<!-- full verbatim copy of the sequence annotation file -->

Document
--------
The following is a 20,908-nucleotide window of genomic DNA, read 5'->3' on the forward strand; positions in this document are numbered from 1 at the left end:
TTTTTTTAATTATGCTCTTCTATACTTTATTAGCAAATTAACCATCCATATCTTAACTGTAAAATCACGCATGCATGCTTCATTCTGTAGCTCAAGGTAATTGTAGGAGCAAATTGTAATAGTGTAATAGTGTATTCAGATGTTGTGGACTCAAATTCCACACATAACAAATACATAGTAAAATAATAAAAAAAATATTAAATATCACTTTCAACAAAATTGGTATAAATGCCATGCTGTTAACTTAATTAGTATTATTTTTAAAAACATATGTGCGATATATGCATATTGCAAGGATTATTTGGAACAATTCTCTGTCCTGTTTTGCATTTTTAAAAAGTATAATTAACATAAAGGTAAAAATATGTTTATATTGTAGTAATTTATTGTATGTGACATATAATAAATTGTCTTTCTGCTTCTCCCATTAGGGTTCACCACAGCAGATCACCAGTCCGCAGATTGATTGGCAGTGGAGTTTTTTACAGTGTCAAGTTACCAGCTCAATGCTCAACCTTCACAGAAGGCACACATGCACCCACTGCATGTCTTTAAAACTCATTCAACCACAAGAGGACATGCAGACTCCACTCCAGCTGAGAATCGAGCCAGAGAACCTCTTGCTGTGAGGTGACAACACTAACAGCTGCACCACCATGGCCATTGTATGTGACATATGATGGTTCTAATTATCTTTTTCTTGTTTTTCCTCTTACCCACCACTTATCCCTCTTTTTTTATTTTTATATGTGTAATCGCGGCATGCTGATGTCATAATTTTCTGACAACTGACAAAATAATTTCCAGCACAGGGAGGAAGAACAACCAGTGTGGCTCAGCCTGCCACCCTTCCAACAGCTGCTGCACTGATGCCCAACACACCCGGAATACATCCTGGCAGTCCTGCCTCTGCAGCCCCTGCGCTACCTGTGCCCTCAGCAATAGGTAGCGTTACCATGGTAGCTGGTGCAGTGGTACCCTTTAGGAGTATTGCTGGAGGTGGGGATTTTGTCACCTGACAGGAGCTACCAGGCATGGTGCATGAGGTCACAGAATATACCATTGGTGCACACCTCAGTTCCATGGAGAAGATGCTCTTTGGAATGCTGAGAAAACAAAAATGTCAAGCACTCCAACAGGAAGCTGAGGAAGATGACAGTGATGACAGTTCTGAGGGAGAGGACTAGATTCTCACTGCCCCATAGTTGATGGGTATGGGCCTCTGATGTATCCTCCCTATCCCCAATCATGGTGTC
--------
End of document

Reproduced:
The following is a 20,908-nucleotide window of genomic DNA, read 5'->3' on the forward strand; positions in this document are numbered from 1 at the left end:
TTTTTTTAATTATGCTCTTCTATACTTTATTAGCAAATTAACCATCCATATCTTAACTGTAAAATCACGCATGCATGCTTCATTCTGTAGCTCAAGGTAATTGTAGGAGCAAATTGTAATAGTGTAATAGTGTATTCAGATGTTGTGGACTCAAATTCCACACATAACAAATACATAGTAAAATAATAAAAAAAATATTAAATATCACTTTCAACAAAATTGGTATAAATGCCATGCTGTTAACTTAATTAGTATTATTTTTAAAAACATATGTGCGATATATGCATATTGCAAGGATTATTTGGAACAATTCTCTGTCCTGTTTTGCATTTTTAAAAAGTATAATTAACATAAAGGTAAAAATATGTTTATATTGTAGTAATTTATTGTATGTGACATATAATAAATTGTCTTTCTGCTTCTCCCATTAGGGTTCACCACAGCAGATCACCAGTCCGCAGATTGATTGGCAGTGGAGTTTTTTACAGTGTCAAGTTACCAGCTCAATGCTCAACCTTCACAGAAGGCACACATGCACCCACTGCATGTCTTTAAAACTCATTCAACCACAAGAGGACATGCAGACTCCACTCCAGCTGAGAATCGAGCCAGAGAACCTCTTGCTGTGAGGTGACAACACTAACAGCTGCACCACCATGGCCATTGTATGTGACATATGATGGTTCTAATTATCTTTTTCTTGTTTTTCCTCTTACCCACCACTTATCCCTCTTTTTTTATTTTTATATGTGTAATCGCGGCATGCTGATGTCATAATTTTCTGACAACTGACAAAATAATTTCCAGCACAGGGAGGAAGAACAACCAGTGTGGCTCAGCCTGCCACCCTTCCAACAGCTGCTGCACTGATGCCCAACACACCCGGAATACATCCTGGCAGTCCTGCCTCTGCAGCCCCTGCGCTACCTGTGCCCTCAGCAATAGGTAGCGTTACCATGGTAGCTGGTGCAGTGGTACCCTTTAGGAGTATTGCTGGAGGTGGGGATTTTGTCACCTGACAGGAGCTACCAGGCATGGTGCATGAGGTCACAGAATATACCATTGGTGCACACCTCAGTTCCATGGAGAAGATGCTCTTTGGAATGCTGAGAAAACAAAAATGTCAAGCACTCCAACAGGAAGCTGAGGAAGATGACAGTGATGACAGTTCTGAGGGAGAGGACTAGATTCTCACTGCCCCATAGTTGATGGGTATGGGCCTCTGATGTATCCTCCCTATCCCCAATCATGGTGTC